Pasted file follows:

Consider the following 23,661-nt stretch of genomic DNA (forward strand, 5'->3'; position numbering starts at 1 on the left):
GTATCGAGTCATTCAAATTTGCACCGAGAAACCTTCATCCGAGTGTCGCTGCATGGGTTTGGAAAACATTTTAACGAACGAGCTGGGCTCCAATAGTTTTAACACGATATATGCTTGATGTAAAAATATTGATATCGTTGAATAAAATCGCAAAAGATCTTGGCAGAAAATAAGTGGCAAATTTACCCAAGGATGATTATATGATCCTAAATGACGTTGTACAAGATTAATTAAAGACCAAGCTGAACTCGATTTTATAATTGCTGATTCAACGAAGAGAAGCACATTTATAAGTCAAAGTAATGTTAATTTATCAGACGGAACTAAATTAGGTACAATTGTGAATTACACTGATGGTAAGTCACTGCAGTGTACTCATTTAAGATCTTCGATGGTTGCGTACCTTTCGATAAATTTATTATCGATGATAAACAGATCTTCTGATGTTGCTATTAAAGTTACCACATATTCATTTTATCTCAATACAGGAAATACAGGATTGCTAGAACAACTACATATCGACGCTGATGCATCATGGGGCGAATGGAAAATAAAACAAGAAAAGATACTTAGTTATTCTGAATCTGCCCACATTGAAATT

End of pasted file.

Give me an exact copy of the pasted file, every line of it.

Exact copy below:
Consider the following 23,661-nt stretch of genomic DNA (forward strand, 5'->3'; position numbering starts at 1 on the left):
GTATCGAGTCATTCAAATTTGCACCGAGAAACCTTCATCCGAGTGTCGCTGCATGGGTTTGGAAAACATTTTAACGAACGAGCTGGGCTCCAATAGTTTTAACACGATATATGCTTGATGTAAAAATATTGATATCGTTGAATAAAATCGCAAAAGATCTTGGCAGAAAATAAGTGGCAAATTTACCCAAGGATGATTATATGATCCTAAATGACGTTGTACAAGATTAATTAAAGACCAAGCTGAACTCGATTTTATAATTGCTGATTCAACGAAGAGAAGCACATTTATAAGTCAAAGTAATGTTAATTTATCAGACGGAACTAAATTAGGTACAATTGTGAATTACACTGATGGTAAGTCACTGCAGTGTACTCATTTAAGATCTTCGATGGTTGCGTACCTTTCGATAAATTTATTATCGATGATAAACAGATCTTCTGATGTTGCTATTAAAGTTACCACATATTCATTTTATCTCAATACAGGAAATACAGGATTGCTAGAACAACTACATATCGACGCTGATGCATCATGGGGCGAATGGAAAATAAAACAAGAAAAGATACTTAGTTATTCTGAATCTGCCCACATTGAAATT